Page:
RSS

Monthly Archives: September 2016

Help is not a four-letter word

The more I see articles about how busy we all are or stressed we are or upset we are, and how it’s become some sort of weird badge of honor, the more I’m convinced Americans (because I live and work here) have a core problem.

We don’t know how to ask for help.

We like to think we are a resilient bunch, forged by the wilderness, every person for him/herself. We don’t need the support of others – we’re independent, dammit! After all, we left Europe because we wanted to do things OUR way. We fought the British because they wouldn’t recognize our rights to representation, so screw them! We’ll declare ourselves sovereign.Then we fought, scratched and hornswaggled (that’s a fancy way of saying tricked or lied) our way to the West Coast. There’s that “can do” attitude!

You hear it whenever people proclaim with pride they are “self-made.” You sense it when people keep it quiet that they’ve relied on public assistance or the kindness of strangers. And you see it when confused kids don’t raise their hands in school to ask a question.

It’s very bizarre to me, because while we ARE a nation of independent go-getters with a can-do attitude who like to pretend they can do everything themselves; we are also a nation of incredibly community-minded folks who band together to help those in need. Don’t believe me? Check out GoFundMe or CaringBridge and marvel at the capacity of humans to want to help others. But that makes us feel better because we’re OFFERING help, not really ASKING for it. I mean, look at how many of those sites are set up by someone other than the person who needs the help.

When you look around our society right now, it’s clear there are those who need help. It might be because of the floods in Baton Rouge (just because it stopped raining doesn’t mean their need is gone); maybe recent events have shaken them and they don’t know how to talk about it; maybe their water heater went out and they just can’t afford a replacement; maybe they deal with violence in their own home; maybe they suffer from depressionhelp

Take a look at the people you work next to every day. Do you know what they are dealing with? Would you know how to help them if they asked? Would they even ask? Now take a look at yourself. Chances are, you’re dealing with something. It could be as serious a cancer scare. Or it could be as simple as feeling overwhelmed by projects. Would YOU ask a coworker for help?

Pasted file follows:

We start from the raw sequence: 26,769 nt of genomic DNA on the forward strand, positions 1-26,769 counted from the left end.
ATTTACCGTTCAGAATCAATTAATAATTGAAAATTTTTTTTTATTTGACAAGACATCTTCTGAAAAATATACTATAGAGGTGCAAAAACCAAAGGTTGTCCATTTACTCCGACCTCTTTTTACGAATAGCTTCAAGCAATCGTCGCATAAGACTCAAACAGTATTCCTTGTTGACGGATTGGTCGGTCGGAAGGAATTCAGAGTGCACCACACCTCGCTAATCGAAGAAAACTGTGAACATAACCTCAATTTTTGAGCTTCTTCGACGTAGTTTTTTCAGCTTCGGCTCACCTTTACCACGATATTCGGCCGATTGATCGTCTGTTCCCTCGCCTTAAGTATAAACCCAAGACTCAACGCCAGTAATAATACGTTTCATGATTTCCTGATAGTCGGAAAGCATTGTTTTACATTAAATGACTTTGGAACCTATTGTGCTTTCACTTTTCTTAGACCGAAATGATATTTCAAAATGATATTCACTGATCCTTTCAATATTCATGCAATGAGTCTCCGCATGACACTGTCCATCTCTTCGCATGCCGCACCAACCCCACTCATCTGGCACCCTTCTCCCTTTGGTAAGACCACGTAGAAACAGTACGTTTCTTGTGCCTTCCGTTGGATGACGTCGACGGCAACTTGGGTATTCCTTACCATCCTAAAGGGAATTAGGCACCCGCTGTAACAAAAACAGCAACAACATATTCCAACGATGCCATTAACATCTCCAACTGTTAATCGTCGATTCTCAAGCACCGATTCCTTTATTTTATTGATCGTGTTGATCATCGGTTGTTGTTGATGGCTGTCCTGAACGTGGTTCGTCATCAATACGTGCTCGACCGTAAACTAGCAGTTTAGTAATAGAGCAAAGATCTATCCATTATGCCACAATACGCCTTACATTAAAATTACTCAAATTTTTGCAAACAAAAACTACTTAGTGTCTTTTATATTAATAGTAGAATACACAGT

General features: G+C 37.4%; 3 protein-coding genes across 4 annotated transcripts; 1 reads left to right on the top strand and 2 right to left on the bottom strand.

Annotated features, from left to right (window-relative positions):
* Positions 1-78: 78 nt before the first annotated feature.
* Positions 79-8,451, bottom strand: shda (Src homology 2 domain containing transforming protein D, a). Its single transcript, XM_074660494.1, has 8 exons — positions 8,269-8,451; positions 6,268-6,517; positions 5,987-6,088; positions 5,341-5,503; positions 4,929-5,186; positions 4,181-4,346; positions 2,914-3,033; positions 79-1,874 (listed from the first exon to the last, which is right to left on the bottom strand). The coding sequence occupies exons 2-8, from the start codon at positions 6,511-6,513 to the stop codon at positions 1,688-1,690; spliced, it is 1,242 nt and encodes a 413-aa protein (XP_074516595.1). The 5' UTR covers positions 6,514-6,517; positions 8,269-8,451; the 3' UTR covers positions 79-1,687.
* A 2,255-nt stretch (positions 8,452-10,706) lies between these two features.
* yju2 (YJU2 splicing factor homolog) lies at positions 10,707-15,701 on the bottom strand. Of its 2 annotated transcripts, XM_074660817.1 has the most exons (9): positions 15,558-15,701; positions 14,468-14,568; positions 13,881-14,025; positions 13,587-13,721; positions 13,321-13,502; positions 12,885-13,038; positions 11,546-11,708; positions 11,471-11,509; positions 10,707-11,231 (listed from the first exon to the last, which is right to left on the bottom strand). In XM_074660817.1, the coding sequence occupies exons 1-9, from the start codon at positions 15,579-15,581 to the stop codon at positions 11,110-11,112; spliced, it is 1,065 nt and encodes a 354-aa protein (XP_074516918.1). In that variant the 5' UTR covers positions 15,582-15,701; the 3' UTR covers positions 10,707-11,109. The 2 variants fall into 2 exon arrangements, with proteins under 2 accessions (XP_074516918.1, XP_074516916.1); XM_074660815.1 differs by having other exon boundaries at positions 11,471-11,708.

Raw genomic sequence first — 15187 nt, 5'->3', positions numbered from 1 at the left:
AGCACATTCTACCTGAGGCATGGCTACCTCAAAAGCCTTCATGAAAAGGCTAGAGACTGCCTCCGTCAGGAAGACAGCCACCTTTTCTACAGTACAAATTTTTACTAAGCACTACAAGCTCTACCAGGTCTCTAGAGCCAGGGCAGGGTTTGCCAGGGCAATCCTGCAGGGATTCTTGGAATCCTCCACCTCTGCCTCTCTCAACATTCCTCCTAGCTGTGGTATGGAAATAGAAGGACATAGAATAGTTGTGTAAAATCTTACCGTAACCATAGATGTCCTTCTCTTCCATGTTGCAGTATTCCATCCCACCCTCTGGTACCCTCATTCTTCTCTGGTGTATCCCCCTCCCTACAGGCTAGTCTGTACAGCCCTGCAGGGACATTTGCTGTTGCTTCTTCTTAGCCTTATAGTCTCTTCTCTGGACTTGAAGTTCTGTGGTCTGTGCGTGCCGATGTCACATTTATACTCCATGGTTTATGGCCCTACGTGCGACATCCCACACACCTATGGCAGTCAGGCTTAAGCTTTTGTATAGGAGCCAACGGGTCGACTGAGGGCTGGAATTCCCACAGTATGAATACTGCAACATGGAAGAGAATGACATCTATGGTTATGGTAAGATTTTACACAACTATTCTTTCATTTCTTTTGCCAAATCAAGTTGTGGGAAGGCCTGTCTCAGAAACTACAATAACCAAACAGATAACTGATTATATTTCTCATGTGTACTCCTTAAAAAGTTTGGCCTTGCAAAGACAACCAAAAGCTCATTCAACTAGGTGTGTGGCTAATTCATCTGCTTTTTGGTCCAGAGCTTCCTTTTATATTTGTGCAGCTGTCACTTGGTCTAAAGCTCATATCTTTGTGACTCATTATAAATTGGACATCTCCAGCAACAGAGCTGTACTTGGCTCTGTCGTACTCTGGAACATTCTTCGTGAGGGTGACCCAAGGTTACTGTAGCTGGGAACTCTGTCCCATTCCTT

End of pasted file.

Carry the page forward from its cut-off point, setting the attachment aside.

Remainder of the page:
There are so many reasons we refuse to ask – ego, fear of losing credibility at work, cultural concerns about appearing weak, worried about putting others in an uncomfortable situation, honest belief that we can “handle it.” While these all feel valid in the moment, the reality is that none of them will kill you. It might make you and others feel awkward for a couple minutes, but that will pass.

If you work with people you think need to ask for help but don’t seem to be willing to do it, try one of the following techniques:

  • Ask for help first: I know, right?! So flipping obvious. And yet we don’t do it. This is especially powerful for leaders because it makes you vulnerable and proves to the team that asking for help is TOTALLY OKAY. In fact, it’s encouraged.
  • Shut up and listen: Your coworkers might be asking for help without saying the actual words. Maybe their complaints about being tired or stressed have increased. Maybe they’ve dropped some hints about deadlines. Pay attention to changes in how they talk and act.
  • Don’t make it about you: We LOVE to share stories about our own problems. We do it for (mostly) altruistic reasons; we’re trying to show “we’ve been there.” Guess what – they don’t care. Unless they point blank ask you if you’ve been in the same situation, don’t start talking about how tough it was when you had a hangnail, so you TOTALLY get why open heart surgery would be scary.
  • Specifically offer to help: Some people just aren’t going to ask for help. They think it’s somehow rude. Offer to help a very specific step in the process. “I can print out those reports and deliver them to the project team.” “I’ll go to this meeting and that will give you time to catch up on emails.” “How about I bring your family some dinner this Thursday so you can run to the hospital and see your grandfather?” This keeps the person from getting overwhelmed and keeps them from feeling like they’re putting you out because YOU offered.
  • Respect their wishes: Demonstrate your willingness to help through action, not words. If someone approaches you, give them your attention. If someone looks upset, just stay by them. If they say they want to be alone or don’t want to talk about it, tell them it’s okay…but you’re just down the hall if they need you. Everyone processes things differently – give them room to do that. But…
  • Don’t believe them when they say “I’m fine,” and they obviously aren’t: People in the midst of crisis may be in denial. If you see someone who is really struggling (disheveled appearance, changes in behavior), reach out. Take them to lunch. Let them know they are not alone…and they don’t have to be.

You can be independent, feisty, sassy, brilliant, powerful, successful…and still ask for help. You can be confused, frustrated, out of your depth, upset, angry, exasperated…and still OFFER help. That’s the beauty of being a human being. We are a walking contradiction. We are complicated. We are a mess. We are amazing.

We can all ask for help. We can all offer help.

You just have to do it.

Don’t be afraid to ask questions. Don’t be afraid to ask for help when you need it. I do that every day. Asking for help isn’t a sign of weakness, it’s a sign of strength. It shows you have the courage to admit when you don’t know something, and then allows you to learn something new. ~ Barack Obama